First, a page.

KCK Cold Cases unit links suspect’s DNA to two previously unsolved homicides
Police investigating if suspect is also responsible for other unsolved homicides across country
KANSAS CITY, Mo. (KCTV) - The Wyandotte County District Attorney charged a man with two homicides that were considered cold cases.
Gary Dion Davis, Sr. is charged with the second degree murders of Pearl Davis, also known as Sameemah Mussawir in November 1996, and Christina King on Dec. 25, 1998.
Kansas City, Kan. Police found Davis’ body in a home on Lafayette Avenue. Two years later, officers located King’s body behind an abandoned building in the city.
Detectives sent evidence from each case to the Kansas Bureau of Investigation in Topeka to be tested.
Detectives from the KCK Cold Cases Unit revisited the case recently and were able to match DNA evidence from both murder scenes with Davis’ DNA profile.
“Mr. Davis went on with his life as if nothing happened,” Chief Karl Oakman, Kansas City, Kansas, Police Dept. said.
Davis faces two life sentences, if he is convicted in the homicides. The Wyandotte County DA said Davis is currently held on $500,000 bond.
“These charges are the result of the heart of the Kansas City Kansas Police Department and the cold case squad. These cases are more than 20 years old,” Mark Dupree, Wyandotte County DA, said. There is no statute of limitations for murder, which allowed us to pursue these cases. These charges demonstrate justice is possible no matter how much time has elapsed.”
Police said Davis was a cross country truck driver at the time of the two homicides in Kansas City, Kan. They are now investigating to determine if he could be responsible for any other unsolved homicides in the Kansas City-area or in other locations across the country.
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The Kansas City, Kansas Cold Cases Unit says it has identified suspects in a total of 11 cold cases, including the two mentioned above. A third case involves a newborn found in a dumpster at an apartment building in 1976.
The fourth case will bring answers to the family of Dion Estell.
Someone shot and killed Dion Estell in 1997. Officers found 16-year-old’s body in a creek bed near North 18th Street and K-5 on July 22, 1997. He had been shot.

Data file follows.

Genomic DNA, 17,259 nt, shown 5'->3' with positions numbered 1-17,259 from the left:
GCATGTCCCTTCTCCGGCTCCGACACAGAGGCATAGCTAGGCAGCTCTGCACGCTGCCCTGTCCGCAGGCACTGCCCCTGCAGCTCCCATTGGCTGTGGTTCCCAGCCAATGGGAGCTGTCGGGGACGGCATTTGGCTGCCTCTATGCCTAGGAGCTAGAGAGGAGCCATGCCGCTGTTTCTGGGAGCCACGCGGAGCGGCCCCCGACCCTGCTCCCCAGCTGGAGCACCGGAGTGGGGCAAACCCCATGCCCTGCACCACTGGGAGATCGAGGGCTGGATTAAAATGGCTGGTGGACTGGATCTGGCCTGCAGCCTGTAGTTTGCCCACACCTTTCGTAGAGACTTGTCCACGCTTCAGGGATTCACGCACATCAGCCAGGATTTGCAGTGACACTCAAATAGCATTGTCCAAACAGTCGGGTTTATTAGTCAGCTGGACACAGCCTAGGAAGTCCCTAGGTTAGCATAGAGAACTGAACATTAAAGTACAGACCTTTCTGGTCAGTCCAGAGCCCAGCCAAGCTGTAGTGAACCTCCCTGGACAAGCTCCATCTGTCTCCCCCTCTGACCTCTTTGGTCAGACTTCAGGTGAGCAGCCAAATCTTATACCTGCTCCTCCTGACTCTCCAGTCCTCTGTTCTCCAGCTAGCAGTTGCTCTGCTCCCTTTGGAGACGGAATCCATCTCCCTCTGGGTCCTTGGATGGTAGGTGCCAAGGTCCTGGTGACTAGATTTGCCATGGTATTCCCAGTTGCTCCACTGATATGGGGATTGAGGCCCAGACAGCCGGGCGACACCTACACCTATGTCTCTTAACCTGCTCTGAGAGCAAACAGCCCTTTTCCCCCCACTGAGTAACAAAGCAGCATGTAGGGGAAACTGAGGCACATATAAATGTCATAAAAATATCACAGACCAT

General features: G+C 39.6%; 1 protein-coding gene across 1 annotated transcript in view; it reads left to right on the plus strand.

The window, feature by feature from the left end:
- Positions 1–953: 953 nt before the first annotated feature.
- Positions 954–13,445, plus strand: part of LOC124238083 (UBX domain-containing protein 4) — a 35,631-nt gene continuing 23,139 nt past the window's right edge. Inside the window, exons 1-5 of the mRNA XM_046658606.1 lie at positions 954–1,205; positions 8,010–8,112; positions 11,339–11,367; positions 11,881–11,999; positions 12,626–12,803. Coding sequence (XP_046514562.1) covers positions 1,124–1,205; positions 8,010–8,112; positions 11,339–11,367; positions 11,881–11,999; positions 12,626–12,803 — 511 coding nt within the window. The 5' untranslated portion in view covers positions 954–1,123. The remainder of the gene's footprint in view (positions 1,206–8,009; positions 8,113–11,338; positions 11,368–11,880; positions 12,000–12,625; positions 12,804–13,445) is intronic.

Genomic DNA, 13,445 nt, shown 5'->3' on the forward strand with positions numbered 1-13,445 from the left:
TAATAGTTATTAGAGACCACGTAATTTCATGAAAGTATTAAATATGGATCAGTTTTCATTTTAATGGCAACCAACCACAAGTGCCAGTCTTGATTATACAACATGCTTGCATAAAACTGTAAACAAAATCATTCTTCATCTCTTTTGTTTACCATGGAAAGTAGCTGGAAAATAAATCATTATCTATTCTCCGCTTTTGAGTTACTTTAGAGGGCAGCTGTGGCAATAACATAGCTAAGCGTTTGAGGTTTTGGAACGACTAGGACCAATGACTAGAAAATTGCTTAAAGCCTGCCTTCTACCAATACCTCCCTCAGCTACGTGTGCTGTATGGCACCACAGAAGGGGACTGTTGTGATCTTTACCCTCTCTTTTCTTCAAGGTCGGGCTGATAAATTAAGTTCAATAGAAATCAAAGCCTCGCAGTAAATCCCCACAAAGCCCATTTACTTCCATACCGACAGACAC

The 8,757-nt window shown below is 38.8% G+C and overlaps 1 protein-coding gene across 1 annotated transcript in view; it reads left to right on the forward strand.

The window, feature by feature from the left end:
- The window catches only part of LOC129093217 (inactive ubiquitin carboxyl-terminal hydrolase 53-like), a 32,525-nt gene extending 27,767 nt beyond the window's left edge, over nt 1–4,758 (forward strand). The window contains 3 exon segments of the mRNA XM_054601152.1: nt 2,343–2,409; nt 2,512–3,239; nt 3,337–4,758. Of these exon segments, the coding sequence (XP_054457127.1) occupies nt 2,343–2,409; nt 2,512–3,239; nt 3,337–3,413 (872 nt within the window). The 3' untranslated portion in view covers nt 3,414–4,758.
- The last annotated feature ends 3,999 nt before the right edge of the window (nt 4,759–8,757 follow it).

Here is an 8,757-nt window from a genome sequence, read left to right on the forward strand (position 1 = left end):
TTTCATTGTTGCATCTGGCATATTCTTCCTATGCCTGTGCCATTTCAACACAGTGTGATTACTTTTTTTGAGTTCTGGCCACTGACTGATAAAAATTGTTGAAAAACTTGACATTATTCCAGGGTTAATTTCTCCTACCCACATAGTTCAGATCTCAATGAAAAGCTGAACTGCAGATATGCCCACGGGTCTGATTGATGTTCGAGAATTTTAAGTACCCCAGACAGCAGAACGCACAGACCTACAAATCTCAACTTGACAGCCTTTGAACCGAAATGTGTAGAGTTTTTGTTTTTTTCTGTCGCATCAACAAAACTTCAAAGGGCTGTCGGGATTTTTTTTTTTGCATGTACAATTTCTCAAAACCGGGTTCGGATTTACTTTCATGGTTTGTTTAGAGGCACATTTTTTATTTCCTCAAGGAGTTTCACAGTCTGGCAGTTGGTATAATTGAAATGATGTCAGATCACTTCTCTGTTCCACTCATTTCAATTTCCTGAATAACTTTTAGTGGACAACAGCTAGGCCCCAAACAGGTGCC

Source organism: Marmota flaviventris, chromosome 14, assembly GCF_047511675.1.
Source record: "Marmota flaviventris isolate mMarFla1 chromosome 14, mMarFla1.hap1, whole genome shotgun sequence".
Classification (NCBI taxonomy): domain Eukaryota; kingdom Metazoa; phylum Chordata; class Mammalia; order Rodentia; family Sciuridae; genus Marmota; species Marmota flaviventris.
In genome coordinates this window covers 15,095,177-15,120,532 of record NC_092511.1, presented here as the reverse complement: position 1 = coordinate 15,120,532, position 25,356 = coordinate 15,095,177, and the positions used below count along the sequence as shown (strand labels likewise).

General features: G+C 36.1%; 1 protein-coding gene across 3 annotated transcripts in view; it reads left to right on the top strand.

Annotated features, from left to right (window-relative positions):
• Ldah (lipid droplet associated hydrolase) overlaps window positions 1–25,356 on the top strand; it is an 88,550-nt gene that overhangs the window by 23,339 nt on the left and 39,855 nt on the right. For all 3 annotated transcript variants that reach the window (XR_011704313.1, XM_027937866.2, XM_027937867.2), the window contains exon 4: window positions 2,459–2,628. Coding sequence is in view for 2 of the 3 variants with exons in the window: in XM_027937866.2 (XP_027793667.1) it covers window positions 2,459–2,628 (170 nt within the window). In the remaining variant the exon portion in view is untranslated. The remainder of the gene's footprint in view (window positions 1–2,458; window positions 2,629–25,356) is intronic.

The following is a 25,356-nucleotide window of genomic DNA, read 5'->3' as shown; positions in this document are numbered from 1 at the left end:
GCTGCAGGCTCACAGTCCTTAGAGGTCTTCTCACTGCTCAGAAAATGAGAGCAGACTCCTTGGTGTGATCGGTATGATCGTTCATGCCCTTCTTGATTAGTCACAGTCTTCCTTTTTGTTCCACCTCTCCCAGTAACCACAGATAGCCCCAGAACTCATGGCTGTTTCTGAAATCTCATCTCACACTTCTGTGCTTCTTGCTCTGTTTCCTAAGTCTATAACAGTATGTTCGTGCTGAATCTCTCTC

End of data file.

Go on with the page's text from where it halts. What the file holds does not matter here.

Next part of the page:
Earlier this year, an inmate serving time with Leon Caldwell told Cold Case Detectives that Caldwell admitted killing Estell. During an interview with Caldwell, detectives said Caldwell told them he knew who murdered Estell, but would not name the person.
At a later meeting with the detectives, Caldwell admitted killing Estell. The detectives said Caldwell provided details about the homicide that only the killer would know.
The Wyandotte County District Attorney charged Caldwell with the murder of Dion Estell in May 2023.
Caldwell is currently in hospice inside the Lansing Correctional Facility.
“He felt that this confession, he needed to get this off his chest. Although it’s not comforting to the family, he said he wanted the family to know this before he passed,” Oakman said.
Detectives resubmitted evidence collected at the original crime scene for DNA testing to insure Caldwell’s confession. The results are pending.
“The Kansas City, Kansas, Police Department has a significant number of unsolved homicides dating back five to six decades. These cases are in various stages of investigation, and we knew would benefit from advances in DNA forensic testing, and simply a fresh look. The purpose of this unit is to bring justice with arrest, clearances, and convictions as well as providing a much needed relief and closure to the families and friends of the victims,” Oakman said.
Oakman said detectives will continue to work to get answers for families and justice in dozens of cold cases.
“We have a lot of unsolved cold cases. So, it may not be today. It may not be tomorrow. In fact, it may not be this year. But there’s going to be a time, you may be in the drive-thru line. You may be at the grocery store. We’re going to eventually get you,” Oakman said.
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